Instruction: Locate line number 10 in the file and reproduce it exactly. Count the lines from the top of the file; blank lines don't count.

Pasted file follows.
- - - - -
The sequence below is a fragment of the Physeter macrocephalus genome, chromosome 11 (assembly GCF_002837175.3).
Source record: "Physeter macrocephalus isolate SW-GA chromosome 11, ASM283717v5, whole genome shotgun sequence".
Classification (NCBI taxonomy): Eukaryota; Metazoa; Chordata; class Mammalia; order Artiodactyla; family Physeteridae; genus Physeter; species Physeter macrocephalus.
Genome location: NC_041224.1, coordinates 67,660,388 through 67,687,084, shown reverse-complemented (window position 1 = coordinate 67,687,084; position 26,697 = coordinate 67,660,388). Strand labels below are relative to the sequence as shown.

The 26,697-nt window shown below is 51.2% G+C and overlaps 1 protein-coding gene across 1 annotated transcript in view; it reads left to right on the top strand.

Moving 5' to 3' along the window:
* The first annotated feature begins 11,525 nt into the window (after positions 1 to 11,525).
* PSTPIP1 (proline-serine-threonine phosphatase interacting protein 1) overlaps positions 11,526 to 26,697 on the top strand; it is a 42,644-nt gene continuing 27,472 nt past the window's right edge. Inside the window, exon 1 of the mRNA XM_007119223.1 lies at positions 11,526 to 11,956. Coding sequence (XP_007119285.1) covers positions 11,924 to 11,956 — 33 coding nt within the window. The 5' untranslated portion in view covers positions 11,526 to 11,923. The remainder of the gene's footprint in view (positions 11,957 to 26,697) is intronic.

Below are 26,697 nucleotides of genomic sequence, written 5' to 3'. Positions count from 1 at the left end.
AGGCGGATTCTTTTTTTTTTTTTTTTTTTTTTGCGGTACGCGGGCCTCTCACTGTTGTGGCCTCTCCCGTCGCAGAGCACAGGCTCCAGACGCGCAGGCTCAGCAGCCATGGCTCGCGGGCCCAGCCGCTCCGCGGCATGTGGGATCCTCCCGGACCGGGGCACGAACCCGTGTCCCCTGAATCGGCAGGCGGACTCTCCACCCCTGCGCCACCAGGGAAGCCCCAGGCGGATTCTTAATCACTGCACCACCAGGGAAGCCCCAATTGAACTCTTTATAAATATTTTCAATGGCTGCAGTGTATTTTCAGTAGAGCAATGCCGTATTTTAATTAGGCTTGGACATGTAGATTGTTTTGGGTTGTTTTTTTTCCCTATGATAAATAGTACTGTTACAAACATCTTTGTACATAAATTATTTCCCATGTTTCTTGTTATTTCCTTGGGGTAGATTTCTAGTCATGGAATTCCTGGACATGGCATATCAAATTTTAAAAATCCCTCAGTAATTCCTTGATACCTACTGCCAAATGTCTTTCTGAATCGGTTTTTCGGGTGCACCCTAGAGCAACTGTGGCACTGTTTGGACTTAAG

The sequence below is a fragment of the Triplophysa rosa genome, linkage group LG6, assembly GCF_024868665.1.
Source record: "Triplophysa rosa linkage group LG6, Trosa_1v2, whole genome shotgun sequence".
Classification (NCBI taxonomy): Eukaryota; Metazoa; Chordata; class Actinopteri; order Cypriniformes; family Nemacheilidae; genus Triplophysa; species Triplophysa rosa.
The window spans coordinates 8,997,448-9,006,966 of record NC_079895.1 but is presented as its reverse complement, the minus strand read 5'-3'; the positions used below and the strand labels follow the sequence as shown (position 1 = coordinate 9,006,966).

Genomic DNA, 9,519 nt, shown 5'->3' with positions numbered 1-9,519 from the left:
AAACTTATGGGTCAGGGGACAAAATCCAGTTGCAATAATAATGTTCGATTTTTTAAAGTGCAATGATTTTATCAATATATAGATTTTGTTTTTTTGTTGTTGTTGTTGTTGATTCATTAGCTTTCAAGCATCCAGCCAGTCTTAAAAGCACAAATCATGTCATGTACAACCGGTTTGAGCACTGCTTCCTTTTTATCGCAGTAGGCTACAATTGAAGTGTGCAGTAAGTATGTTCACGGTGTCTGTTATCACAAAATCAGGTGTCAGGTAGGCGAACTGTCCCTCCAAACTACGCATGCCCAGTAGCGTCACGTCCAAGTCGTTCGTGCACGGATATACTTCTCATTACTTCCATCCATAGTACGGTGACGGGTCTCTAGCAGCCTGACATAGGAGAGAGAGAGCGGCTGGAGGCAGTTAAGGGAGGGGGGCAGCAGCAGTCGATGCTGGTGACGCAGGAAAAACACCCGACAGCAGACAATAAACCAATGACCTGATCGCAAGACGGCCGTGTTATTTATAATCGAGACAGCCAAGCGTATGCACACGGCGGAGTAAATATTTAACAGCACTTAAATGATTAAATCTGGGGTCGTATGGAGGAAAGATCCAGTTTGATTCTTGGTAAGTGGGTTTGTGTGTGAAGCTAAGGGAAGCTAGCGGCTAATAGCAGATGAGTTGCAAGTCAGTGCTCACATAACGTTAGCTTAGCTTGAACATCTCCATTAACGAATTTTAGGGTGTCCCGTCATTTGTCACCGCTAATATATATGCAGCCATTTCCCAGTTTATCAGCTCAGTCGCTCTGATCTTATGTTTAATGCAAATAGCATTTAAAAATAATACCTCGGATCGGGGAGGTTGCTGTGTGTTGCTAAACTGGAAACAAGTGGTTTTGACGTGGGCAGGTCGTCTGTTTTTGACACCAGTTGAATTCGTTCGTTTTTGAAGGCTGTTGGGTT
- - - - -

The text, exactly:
AGGCGGATTCTTTTTTTTTTTTTTTTTTTTTTGCGGTACGCGGGCCTCTCACTGTTGTGGCCTCTCCCGTCGCAGAGCACAGGCTCCAGACGCGCAGGCTCAGCAGCCATGGCTCGCGGGCCCAGCCGCTCCGCGGCATGTGGGATCCTCCCGGACCGGGGCACGAACCCGTGTCCCCTGAATCGGCAGGCGGACTCTCCACCCCTGCGCCACCAGGGAAGCCCCAGGCGGATTCTTAATCACTGCACCACCAGGGAAGCCCCAATTGAACTCTTTATAAATATTTTCAATGGCTGCAGTGTATTTTCAGTAGAGCAATGCCGTATTTTAATTAGGCTTGGACATGTAGATTGTTTTGGGTTGTTTTTTTTCCCTATGATAAATAGTACTGTTACAAACATCTTTGTACATAAATTATTTCCCATGTTTCTTGTTATTTCCTTGGGGTAGATTTCTAGTCATGGAATTCCTGGACATGGCATATCAAATTTTAAAAATCCCTCAGTAATTCCTTGATACCTACTGCCAAATGTCTTTCTGAATCGGTTTTTCGGGTGCACCCTAGAGCAACTGTGGCACTGTTTGGACTTAAG